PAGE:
What's worse is that the show wants to have its cake and eat it too when it comes to the main characters' competence.  When a plane lands at JFK airport with the lights turned off and the doors sealed shut, authorities from different agencies arrive on scene to investigate, and the script goes out of its way to have CDC head Ephraim Goodweather (a poorly wigged Corey Stoll) explain the precautions needed to go into the plane.  But then whenever the episode needs to get to a dramatic moment, they reduce everyone to complete idiots.  Those dramatic moments -- scenes of shocking, delightfully gross horror and gore -- are often the pilot's highlights, to be sure.  It'd just be nicer if there was an organic lead up to them.

While the clumsy plotting certainly doesn't help, the characters aren't very well-realized in their own right.  Corey Stoll has proven that he has impressive acting chops, playing the most compelling character in season one of House of Cards and stealing every scene that features him in Midnight in Paris, but as much as he tries, he can't elevate Ephraim past being a bland protagonist.  Instead, he's just given quirks (drinking from milk cartons at crime scenes) and a domestic storyline that's simply dire.  The rest of the CDC agents don't even register enough for me to remember their names.  One character who does manage to make a mark is Abraham Setrakian (David Bradley), who gets a scene where he exhibits some unexpected guile.  It's a pretty stock type in vampire fiction, the tough old man who knows more than he lets on, but Bradley plays it with a characteristic intensity that rises above any cliches.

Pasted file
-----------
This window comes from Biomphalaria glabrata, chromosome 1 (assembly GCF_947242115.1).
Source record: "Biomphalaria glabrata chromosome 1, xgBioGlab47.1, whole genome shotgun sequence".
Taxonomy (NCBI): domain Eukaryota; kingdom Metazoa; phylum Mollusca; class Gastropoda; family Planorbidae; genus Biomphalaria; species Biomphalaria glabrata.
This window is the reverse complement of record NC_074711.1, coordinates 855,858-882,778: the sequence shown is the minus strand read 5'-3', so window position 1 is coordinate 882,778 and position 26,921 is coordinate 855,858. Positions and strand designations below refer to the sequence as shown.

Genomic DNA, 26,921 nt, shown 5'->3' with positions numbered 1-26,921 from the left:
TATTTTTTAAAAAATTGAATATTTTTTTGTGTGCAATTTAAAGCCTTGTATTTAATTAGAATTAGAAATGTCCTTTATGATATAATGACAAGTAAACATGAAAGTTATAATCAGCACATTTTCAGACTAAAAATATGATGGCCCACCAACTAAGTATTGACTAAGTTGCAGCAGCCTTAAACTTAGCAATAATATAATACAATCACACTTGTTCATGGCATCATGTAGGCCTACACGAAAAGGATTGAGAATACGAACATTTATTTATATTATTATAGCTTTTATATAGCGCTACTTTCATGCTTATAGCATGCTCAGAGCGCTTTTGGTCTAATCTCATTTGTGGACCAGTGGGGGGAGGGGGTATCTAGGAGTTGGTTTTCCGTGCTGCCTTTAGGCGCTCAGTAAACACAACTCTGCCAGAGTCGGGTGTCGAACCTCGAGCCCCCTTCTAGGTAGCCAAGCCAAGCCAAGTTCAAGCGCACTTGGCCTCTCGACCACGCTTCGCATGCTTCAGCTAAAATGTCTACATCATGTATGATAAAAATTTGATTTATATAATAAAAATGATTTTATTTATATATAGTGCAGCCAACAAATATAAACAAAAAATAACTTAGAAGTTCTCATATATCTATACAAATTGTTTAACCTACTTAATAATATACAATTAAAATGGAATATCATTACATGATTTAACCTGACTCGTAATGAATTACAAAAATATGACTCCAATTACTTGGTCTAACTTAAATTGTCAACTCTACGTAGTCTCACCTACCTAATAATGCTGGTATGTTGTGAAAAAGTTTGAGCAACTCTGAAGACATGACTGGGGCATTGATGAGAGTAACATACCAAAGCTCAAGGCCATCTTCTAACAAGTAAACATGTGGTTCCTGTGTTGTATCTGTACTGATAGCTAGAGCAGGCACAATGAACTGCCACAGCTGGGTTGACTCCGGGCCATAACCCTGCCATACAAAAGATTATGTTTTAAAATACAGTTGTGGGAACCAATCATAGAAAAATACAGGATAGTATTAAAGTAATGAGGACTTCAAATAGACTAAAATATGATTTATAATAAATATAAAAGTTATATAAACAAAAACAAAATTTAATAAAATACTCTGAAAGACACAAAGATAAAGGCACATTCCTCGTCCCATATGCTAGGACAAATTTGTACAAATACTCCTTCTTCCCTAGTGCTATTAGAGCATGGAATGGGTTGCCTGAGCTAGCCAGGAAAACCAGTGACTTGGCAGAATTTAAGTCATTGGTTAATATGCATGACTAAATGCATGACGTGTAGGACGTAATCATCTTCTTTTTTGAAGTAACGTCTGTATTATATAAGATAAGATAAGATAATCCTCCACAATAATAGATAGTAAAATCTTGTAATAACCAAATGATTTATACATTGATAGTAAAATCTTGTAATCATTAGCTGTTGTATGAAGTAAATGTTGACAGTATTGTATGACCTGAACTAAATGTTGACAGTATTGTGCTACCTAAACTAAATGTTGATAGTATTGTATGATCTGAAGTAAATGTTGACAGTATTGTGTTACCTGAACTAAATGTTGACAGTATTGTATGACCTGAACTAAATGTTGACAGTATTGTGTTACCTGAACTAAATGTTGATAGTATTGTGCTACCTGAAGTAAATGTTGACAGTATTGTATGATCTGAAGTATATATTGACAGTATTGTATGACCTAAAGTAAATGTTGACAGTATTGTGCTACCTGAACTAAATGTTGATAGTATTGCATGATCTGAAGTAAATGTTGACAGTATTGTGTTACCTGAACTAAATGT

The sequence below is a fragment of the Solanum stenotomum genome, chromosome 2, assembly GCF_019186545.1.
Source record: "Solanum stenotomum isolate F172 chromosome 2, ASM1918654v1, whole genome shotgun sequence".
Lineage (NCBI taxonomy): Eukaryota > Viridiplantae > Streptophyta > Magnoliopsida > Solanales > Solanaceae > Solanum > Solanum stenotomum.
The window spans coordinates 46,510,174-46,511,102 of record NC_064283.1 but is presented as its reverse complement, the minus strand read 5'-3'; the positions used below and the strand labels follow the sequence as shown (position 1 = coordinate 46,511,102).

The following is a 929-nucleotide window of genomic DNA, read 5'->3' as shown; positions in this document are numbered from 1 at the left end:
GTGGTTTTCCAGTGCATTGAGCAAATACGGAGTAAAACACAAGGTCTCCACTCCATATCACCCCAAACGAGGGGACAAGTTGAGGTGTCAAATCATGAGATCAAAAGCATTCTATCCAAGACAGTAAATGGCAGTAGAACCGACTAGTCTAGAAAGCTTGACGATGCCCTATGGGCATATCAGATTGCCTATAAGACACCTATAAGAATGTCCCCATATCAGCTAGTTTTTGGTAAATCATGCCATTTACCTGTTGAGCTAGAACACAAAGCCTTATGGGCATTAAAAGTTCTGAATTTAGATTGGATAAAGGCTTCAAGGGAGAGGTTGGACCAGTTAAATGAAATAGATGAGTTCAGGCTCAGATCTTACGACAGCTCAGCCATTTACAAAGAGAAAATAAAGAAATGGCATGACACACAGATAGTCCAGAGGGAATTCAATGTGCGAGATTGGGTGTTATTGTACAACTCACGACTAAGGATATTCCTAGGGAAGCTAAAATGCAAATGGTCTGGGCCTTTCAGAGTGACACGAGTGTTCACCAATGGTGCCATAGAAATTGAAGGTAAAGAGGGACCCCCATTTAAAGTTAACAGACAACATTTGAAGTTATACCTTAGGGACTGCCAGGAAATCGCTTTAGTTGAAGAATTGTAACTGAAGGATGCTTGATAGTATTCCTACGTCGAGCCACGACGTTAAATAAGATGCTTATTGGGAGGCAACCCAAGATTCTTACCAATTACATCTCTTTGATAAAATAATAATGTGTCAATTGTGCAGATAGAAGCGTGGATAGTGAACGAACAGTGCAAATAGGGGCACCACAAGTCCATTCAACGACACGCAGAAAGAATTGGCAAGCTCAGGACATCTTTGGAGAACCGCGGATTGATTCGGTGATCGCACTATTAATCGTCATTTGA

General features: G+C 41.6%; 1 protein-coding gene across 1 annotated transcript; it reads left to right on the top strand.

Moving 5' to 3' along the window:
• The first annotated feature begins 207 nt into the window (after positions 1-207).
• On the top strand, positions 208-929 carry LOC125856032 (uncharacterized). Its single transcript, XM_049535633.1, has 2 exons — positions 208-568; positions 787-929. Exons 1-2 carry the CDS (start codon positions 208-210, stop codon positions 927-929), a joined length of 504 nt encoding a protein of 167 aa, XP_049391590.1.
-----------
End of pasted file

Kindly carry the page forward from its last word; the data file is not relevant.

In cases like these, where the storytelling has some hiccups and the characters aren't very interesting yet, style goes a long way.  And this pilot has tons of style to burn.  Guillermo del Toro gives the episode a movie-like quality that's befitting of its length (with commercials, the pilot is an hour and 40 minutes long).  It has his distinct look and feel, exhibiting his love of detail and great creature designs.  The color palette has a standard orange and teal contrast, but del Toro and cinematographer Checco Varese choose to make other colors -- the red and blue of police lights, the neon yellow glow of a CDC helmet -- pop beautifully.  The idea of a vampire story that treats vampirism like a disease is intriguing, and the excellent direction keeps the suspense high, leaving you wondering what's going on throughout the episode.  It remains to be seen if the show can keep up that style after del Toro steps from behind the camera, but for now, The Strain is solid dumb fun.

Grade: B-